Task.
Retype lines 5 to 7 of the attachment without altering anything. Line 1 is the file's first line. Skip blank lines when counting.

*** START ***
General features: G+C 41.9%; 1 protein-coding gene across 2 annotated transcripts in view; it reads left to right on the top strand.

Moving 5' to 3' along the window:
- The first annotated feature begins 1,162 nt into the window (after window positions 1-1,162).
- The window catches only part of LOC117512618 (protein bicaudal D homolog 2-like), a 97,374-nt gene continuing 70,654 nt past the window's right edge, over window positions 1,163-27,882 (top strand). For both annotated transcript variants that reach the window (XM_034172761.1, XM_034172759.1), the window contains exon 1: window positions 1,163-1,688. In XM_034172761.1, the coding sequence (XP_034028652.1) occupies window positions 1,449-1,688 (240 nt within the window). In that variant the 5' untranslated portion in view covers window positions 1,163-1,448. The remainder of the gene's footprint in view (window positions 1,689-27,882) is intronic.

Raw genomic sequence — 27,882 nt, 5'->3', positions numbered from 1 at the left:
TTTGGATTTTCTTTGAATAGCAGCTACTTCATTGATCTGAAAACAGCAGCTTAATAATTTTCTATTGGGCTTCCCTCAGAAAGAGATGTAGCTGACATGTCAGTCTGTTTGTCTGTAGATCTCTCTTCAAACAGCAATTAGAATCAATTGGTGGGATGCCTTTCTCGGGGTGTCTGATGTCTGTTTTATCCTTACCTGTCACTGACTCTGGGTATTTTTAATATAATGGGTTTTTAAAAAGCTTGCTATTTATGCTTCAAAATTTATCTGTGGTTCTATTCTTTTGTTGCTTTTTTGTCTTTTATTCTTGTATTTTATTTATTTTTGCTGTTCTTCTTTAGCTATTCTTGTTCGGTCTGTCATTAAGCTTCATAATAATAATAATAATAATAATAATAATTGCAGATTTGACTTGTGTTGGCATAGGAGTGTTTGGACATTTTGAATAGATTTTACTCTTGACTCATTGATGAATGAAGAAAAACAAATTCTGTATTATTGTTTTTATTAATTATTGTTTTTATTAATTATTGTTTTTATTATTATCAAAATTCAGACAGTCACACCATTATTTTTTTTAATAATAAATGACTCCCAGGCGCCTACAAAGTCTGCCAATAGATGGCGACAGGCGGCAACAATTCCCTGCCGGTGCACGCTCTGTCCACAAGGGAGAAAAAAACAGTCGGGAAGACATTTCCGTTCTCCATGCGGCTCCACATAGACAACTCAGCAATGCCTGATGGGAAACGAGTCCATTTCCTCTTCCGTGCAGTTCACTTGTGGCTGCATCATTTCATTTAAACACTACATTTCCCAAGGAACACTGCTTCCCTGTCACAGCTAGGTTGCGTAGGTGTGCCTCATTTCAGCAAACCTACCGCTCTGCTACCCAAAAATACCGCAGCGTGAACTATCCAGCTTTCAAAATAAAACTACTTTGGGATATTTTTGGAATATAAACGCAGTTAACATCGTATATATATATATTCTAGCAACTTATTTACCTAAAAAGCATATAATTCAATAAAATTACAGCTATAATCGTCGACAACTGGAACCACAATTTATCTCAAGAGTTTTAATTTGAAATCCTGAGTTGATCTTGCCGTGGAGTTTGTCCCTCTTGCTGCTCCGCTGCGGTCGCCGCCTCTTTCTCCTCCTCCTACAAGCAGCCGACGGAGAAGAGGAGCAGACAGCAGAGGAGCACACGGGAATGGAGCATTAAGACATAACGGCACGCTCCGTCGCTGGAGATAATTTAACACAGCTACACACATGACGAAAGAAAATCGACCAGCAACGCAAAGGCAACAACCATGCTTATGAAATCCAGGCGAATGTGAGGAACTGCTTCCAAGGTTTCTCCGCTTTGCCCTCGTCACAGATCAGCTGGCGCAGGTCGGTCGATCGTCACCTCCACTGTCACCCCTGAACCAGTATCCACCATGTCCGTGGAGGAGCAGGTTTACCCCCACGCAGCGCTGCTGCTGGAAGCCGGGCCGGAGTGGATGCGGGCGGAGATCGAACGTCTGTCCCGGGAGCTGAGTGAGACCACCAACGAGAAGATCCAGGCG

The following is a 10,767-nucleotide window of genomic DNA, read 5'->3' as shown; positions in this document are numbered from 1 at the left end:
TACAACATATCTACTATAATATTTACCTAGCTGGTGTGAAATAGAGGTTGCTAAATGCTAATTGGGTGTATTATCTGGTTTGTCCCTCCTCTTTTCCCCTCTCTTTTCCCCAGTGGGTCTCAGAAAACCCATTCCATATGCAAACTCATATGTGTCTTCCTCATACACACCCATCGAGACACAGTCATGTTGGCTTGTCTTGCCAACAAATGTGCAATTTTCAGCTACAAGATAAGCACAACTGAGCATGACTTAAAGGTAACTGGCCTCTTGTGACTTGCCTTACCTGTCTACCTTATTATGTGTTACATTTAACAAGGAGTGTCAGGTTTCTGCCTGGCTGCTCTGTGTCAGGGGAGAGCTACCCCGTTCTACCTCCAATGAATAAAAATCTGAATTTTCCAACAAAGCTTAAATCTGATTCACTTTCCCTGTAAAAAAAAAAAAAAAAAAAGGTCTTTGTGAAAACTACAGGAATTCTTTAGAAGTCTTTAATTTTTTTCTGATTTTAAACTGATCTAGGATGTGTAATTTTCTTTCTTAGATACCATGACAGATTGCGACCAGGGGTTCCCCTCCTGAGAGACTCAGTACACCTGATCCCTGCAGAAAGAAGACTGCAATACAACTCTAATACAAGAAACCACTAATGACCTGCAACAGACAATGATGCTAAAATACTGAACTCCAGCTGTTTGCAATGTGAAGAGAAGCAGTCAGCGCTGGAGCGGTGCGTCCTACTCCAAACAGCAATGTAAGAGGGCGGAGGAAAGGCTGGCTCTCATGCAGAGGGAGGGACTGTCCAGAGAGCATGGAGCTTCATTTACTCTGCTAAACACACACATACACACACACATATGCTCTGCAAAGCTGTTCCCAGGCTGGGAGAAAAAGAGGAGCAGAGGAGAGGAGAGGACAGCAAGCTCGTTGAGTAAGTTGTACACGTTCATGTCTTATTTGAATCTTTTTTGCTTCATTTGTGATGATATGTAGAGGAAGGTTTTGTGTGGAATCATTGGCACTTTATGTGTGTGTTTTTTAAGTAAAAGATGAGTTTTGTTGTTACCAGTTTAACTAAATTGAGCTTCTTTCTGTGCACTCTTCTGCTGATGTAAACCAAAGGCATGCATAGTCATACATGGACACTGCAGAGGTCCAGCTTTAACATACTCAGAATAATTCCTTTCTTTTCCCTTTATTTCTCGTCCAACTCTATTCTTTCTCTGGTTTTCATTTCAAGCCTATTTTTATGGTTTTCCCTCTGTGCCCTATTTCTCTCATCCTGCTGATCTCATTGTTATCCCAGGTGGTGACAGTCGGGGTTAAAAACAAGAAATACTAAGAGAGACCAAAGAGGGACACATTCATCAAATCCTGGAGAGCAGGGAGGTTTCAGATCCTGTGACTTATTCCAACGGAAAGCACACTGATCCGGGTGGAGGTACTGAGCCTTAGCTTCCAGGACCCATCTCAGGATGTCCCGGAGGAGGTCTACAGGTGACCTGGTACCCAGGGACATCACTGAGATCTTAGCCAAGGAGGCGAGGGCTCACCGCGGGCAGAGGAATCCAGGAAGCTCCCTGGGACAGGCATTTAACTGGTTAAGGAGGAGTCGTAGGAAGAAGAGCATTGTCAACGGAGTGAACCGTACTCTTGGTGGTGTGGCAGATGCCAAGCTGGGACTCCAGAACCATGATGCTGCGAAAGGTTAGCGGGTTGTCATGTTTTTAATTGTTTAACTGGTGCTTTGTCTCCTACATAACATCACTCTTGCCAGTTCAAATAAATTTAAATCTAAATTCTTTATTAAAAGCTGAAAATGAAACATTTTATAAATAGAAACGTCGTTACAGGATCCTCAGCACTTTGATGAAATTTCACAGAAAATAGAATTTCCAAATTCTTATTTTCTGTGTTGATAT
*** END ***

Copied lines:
Raw genomic sequence — 27,882 nt, 5'->3', positions numbered from 1 at the left:
TTTGGATTTTCTTTGAATAGCAGCTACTTCATTGATCTGAAAACAGCAGCTTAATAATTTTCTATTGGGCTTCCCTCAGAAAGAGATGTAGCTGACATGTCAGTCTGTTTGTCTGTAGATCTCTCTTCAAACAGCAATTAGAATCAATTGGTGGGATGCCTTTCTCGGGGTGTCTGATGTCTGTTTTATCCTTACCTGTCACTGACTCTGGGTATTTTTAATATAATGGGTTTTTAAAAAGCTTGCTATTTATGCTTCAAAATTTATCTGTGGTTCTATTCTTTTGTTGCTTTTTTGTCTTTTATTCTTGTATTTTATTTATTTTTGCTGTTCTTCTTTAGCTATTCTTGTTCGGTCTGTCATTAAGCTTCATAATAATAATAATAATAATAATAATAATTGCAGATTTGACTTGTGTTGGCATAGGAGTGTTTGGACATTTTGAATAGATTTTACTCTTGACTCATTGATGAATGAAGAAAAACAAATTCTGTATTATTGTTTTTATTAATTATTGTTTTTATTAATTATTGTTTTTATTATTATCAAAATTCAGACAGTCACACCATTATTTTTTTTAATAATAAATGACTCCCAGGCGCCTACAAAGTCTGCCAATAGATGGCGACAGGCGGCAACAATTCCCTGCCGGTGCACGCTCTGTCCACAAGGGAGAAAAAAACAGTCGGGAAGACATTTCCGTTCTCCATGCGGCTCCACATAGACAACTCAGCAATGCCTGATGGGAAACGAGTCCATTTCCTCTTCCGTGCAGTTCACTTGTGGCTGCATCATTTCATTTAAACACTACATTTCCCAAGGAACACTGCTTCCCTGTCACAGCTAGGTTGCGTAGGTGTGCCTCATTTCAGCAAACCTACCGCTCTGCTACCCAAAAATACCGCAGCGTGAACTATCCAGCTTTCAAAATAAAACTACTTTGGGATATTTTTGGAATATAAACGCAGTTAACATCGTATATATATATATTCTAGCAACTTATTTACCTAAAAAGCATATAATTCAATAAAATTACAGCTATAATCGTCGACAACTGGAACCACAATTTATCTCAAGAGTTTTAATTTGAAATCCTGAGTTGATCTTGCCGTGGAGTTTGTCCCTCTTGCTGCTCCGCTGCGGTCGCCGCCTCTTTCTCCTCCTCCTACAAGCAGCCGACGGAGAAGAGGAGCAGACAGCAGAGGAGCACACGGGAATGGAGCATTAAGACATAACGGCACGCTCCGTCGCTGGAGATAATTTAACACAGCTACACACATGACGAAAGAAAATCGACCAGCAACGCAAAGGCAACAACCATGCTTATGAAATCCAGGCGAATGTGAGGAACTGCTTCCAAGGTTTCTCCGCTTTGCCCTCGTCACAGATCAGCTGGCGCAGGTCGGTCGATCGTCACCTCCACTGTCACCCCTGAACCAGTATCCACCATGTCCGTGGAGGAGCAGGTTTACCCCCACGCAGCGCTGCTGCTGGAAGCCGGGCCGGAGTGGATGCGGGCGGAGATCGAACGTCTGTCCCGGGAGCTGAGTGAGACCACCAACGAGAAGATCCAGGCG

The following is a 10,767-nucleotide window of genomic DNA, read 5'->3' as shown; positions in this document are numbered from 1 at the left end: